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Published: Sunday, March 03, 2019 @ 9:07 AM
— With debate scheduled for this week on a major election, ethics and voting reform package in the U.S. House, Congressional Democrats have dropped a provision from the bill which would have allowed federal workers to take up to six days of extra paid leave from their jobs in order to train and work at the polls in an election year.
Adding in the latest revisions to the bill - known as the "For the People Act" - the package now weighs in at 622 pages, and has drawn sharp fire from Republicans, especially the provisions dealing with federal workers, including a plan to make Election Day a federal holiday to make it easier for people to vote.
"Their bill would make Election Day a new paid holiday for government workers," Senate Majority Leader Mitch McConnell complained in a floor speech earlier this year. "Just what America needs, another paid holiday and a bunch of government workers being paid to go out and work.”
But even with widespread evidence that more poll workers are needed, Democrats last week quietly dropped the section which would have given federal workers up to six days of extra paid time off - if they wanted to use those extra days to train and serve as poll workers.
Like most states - McConnell’s home state of Kentucky struggles to get enough people to staff the polls on Election Day.
It takes about 15,000 poll workers to run an election in the commonwealth, and county clerks across the Bluegrass are reporting a shortage of precinct workers. Some say they barely have enough volunteers to get by. https://t.co/sShiFD5uIK— WKYT (@WKYT) November 2, 2018
"Recruiting poll workers continues to be a challenge for many jurisdictions," the U.S. Election Assistance Commission concluded in 2016, saying that about half of governments surveyed "reported that they had a somewhat difficult or very difficult time recruiting poll workers."
"The poll worker population remains skewed toward older Americans, with 24 percent of poll workers ages 71 and older and another 32 percent ages 61–70," the survey found.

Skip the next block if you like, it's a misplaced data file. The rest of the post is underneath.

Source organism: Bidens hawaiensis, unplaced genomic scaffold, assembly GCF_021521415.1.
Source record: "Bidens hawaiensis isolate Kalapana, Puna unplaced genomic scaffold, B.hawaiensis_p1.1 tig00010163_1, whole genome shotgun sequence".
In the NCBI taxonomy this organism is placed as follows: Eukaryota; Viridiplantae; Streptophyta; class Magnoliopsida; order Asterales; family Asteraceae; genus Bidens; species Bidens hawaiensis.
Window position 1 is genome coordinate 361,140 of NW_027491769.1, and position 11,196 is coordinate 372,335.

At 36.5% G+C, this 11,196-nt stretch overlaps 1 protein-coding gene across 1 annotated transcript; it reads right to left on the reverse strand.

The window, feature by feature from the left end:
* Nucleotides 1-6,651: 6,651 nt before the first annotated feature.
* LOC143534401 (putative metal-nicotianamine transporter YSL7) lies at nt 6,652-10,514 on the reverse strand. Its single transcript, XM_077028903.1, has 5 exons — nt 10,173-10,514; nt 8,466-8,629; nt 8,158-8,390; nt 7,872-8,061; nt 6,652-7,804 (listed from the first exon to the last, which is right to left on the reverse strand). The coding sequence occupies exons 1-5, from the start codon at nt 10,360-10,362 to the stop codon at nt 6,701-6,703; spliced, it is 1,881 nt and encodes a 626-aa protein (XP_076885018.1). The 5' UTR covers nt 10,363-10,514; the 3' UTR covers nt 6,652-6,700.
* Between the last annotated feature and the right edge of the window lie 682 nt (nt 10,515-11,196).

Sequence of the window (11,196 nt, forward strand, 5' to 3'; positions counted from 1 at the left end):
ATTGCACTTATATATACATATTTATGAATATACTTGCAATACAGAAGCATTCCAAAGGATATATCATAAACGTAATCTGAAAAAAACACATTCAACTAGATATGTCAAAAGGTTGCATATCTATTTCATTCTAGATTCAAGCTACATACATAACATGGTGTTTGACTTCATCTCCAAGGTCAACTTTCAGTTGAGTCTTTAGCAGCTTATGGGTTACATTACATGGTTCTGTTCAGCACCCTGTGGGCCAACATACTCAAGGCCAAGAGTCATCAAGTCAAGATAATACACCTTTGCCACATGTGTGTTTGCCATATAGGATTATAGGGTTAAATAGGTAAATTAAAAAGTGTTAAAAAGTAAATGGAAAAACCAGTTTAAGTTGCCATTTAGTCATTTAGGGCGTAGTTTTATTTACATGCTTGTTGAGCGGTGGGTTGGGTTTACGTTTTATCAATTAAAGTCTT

The bill being voted on this week in the House still includes an authorization for grants to states to pay for poll worker recruitment and training.
"The poll worker shortage is not a new phenomenon," a 2013 study by MIT noted in a refrain that's been repeated for many years by local officials about the shortage of poll workers.
The bill would make Election Day a federal holiday for both mid-term Congressional election years, and for Presidential elections - and it urges private businesses to give their workers a day off as well.
Over the opposition of Republicans, the bill would still give 16 and 17 year olds the option of pre-registering to vote when getting a driver's license, so that when they turn 18 years old, they are ready to go the polls.
"This has been used in California with tremendous success," said Rep. Zoe Lofgren (D-CA).
Among the many election reforms included in the bill:
+ Require states to allow voter registration by the internet
+ Allow people to update their voter registration information on the internet
+ Make it easier to stay registered and update information as voters move
+ Prohibition on 'voter caging' and other methods to challenge voter eligibility
+ Expansion of early voting
+ A requirement for congressional district lines to be drawn by independent groups, and an express ban on redistricting between census reports
As of Friday, lawmakers had submitted 148 different amendments to the bill, covering everything from possible voting by illegal immigrants, to provisions on checks on foreign money being used in U.S. election activities, details on mail-in ballots, and even lowering the minimum voting age for federal elections to age 16.
The House Rules Committee will meet Tuesday evening to begin sorting through what matters will be approved for a vote on the House floor.